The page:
About 6 weeks ago the Vargo Titanium Hexagon Stove landed on our doorstep here in Portland. Since then, we have used it on 3 separate overnight bike camping trips, and one 3 day back country gravel romp around Mt. Hood. The compact elegant design of the stove makes it super smooth and easy to use on ultralight bikepacking adventures and even extended multi-day bike tours.
Previously our bike touring kitchen has consisted of the standard isobutane propane burner stove. Even with the ultralight versions we’ve been using the past couple of years, there is still the challenge of finding the right canister to fit the stove. It seems, when you have the “screw-in” can, everyone is selling “puncture” cans, and vice-versa. In Israel and the Southern Balkans we struggled to find canisters to fit our MSR. It would have been great to simply gather wood and start a fire.
About the Vargo Titanium Hexagon Wood Stove
|Total Weight:||4.1 oz/ 116g|
|Base Diameter:||5in. / 127mm|
|Top Diameter:||3in. / 76mm|
|Wall Thickness:||0.03 in / .76mm|
The first thing everyone wants to know is the weight of the stove. Yes, titanium construction means that it is light, 116g to be exact. Although when compared to the MSR Pocket Rocket, our previous burner, the weight is pretty similar. So, what gives?
First, the MSR weight is stove only, add in a fuel canister and you’re carrying 2 or 3 times more weight.
Next, consider space. With fuel cans and stove, the MSR takes up a sizable chunk of space in frame bags or pannier. The compact and intuitive storage design of the Vargo takes about as much space as a folded map.
The Vargo neatly folds accordion style, nesting in a flat carrying pouch that is it easy to stash inside panniers, frame bags or even a hydration pack. Unfolding is equally simple. Remove the stove from its pouch and wrap the panels around the stove’s base, making sure to fix the two retainer tabs into the stove walls. Although featherweight, the Vargo Hexagon Wood Stove is plenty durable. The titanium construction resists twisting and bending when stowed inside panniers, and feels solid in the hand.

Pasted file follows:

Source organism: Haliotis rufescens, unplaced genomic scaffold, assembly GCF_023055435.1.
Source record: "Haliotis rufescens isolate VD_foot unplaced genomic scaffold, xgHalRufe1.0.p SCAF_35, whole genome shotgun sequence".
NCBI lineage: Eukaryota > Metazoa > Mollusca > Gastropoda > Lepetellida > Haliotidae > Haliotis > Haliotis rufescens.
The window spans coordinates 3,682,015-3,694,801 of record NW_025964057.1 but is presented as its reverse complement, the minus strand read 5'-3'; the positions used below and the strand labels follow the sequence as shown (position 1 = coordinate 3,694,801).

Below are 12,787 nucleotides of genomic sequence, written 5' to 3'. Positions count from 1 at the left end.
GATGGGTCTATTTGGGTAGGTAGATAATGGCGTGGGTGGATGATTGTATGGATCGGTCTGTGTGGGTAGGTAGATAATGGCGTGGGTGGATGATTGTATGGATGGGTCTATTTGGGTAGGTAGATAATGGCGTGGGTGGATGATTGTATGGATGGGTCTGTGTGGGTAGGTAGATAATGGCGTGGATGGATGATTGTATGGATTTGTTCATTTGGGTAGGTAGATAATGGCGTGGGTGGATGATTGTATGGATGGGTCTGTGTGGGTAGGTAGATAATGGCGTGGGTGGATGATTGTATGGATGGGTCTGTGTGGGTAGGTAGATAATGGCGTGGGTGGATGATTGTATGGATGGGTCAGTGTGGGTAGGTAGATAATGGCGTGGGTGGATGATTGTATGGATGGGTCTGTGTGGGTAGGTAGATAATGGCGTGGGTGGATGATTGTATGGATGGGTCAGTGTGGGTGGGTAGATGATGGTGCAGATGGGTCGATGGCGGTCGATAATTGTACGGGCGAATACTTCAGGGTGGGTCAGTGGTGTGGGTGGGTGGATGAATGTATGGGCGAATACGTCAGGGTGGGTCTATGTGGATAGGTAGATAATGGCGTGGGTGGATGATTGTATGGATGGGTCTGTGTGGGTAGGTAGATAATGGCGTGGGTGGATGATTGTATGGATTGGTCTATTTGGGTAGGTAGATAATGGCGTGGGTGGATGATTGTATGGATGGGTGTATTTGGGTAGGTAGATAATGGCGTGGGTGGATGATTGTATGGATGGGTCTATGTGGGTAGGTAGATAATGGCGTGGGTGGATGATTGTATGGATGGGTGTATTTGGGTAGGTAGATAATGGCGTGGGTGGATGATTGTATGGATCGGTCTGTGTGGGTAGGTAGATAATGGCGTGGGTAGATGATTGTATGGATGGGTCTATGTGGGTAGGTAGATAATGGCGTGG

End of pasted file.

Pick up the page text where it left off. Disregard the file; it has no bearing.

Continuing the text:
Once assembled, using the stove is fairly straightforward. Starting with small, dry fuel and slowly building to a larger fire takes about 5-8 minutes. The vented bottom and the chimney top draw airflow through the stove, quickly turning the smallest spark into flame. Using the hinged side door as a damper, the fire’s intensity and temperature are easily controlled. The conical shape focusses the stove’s heat rather effectively, and the narrow chimney top holds a small (less than 1.5l) pot very nicely. The Vargo works best with single entree type meals, boiling 1 l of water in about 10 minutes.
Being from rainy Oregon, we’ve learned from experience: it’s best to bring along light, compact tinder, like dry cardboard shavings, dryer lint or similar as a fire starter (Your milage may vary depending on climate and pyro-ability). Still, the Vargo starts like a champ. Even in rainy weather. Our first attempt at using the stove was met with a bit of poor planning on my part. Neglecting to gather a small stash of dry tinder before departing on a quick overnight trip to Bagby Hot Springs, an early season thunder storm left all forage-able kindling thoroughly soaked. Fortunately we were able to find something burnable, and a fire was sparked. The next few burns went without a hitch. Boiling water for coffee in the morning, and making noodles at the end of a long day. And recently when we suddenly found ourselves doused in a bone chilling Mt. Hood rain shower, we used the Vargo as a quick trail side fire pit to warm frozen fingers and roast a sausage or two.
The key is starting small, with tiny twigs, shavings or dry tinder stash and slowly working up to larger pieces about 3-4″ long and 3/4″ – 1″ thick. It’s tempting to pack the stove too quickly at first, in a rush to get a raging fire burning.
The only area of improvement we would like to see is taller legs to allow more room for ash build up and airflow. But this can be remedied by digging out a small divot in the ground, beneath the stove, before sparking a flame.
The Verdict: Highly Reccommend
As a bicycle tourist, The Vargo Titanium Hexagon Wood Stove will serve you well.
Buy it. If you value well constructed and thoughtfully designed gear. It’s available at Vargo Outdoors for $59.95
Use it. If you want to save space in your bags and cash in your wallet ( no more cans to buy!).
Full disclosure: This product was provided to us by Vargo Outdoors for our review and analysis. All opinions are our own. If you or your company have a product that you think would be beneficial for bicycle tourists and bike travel, please Contact Us, we’d be happy to talk to you.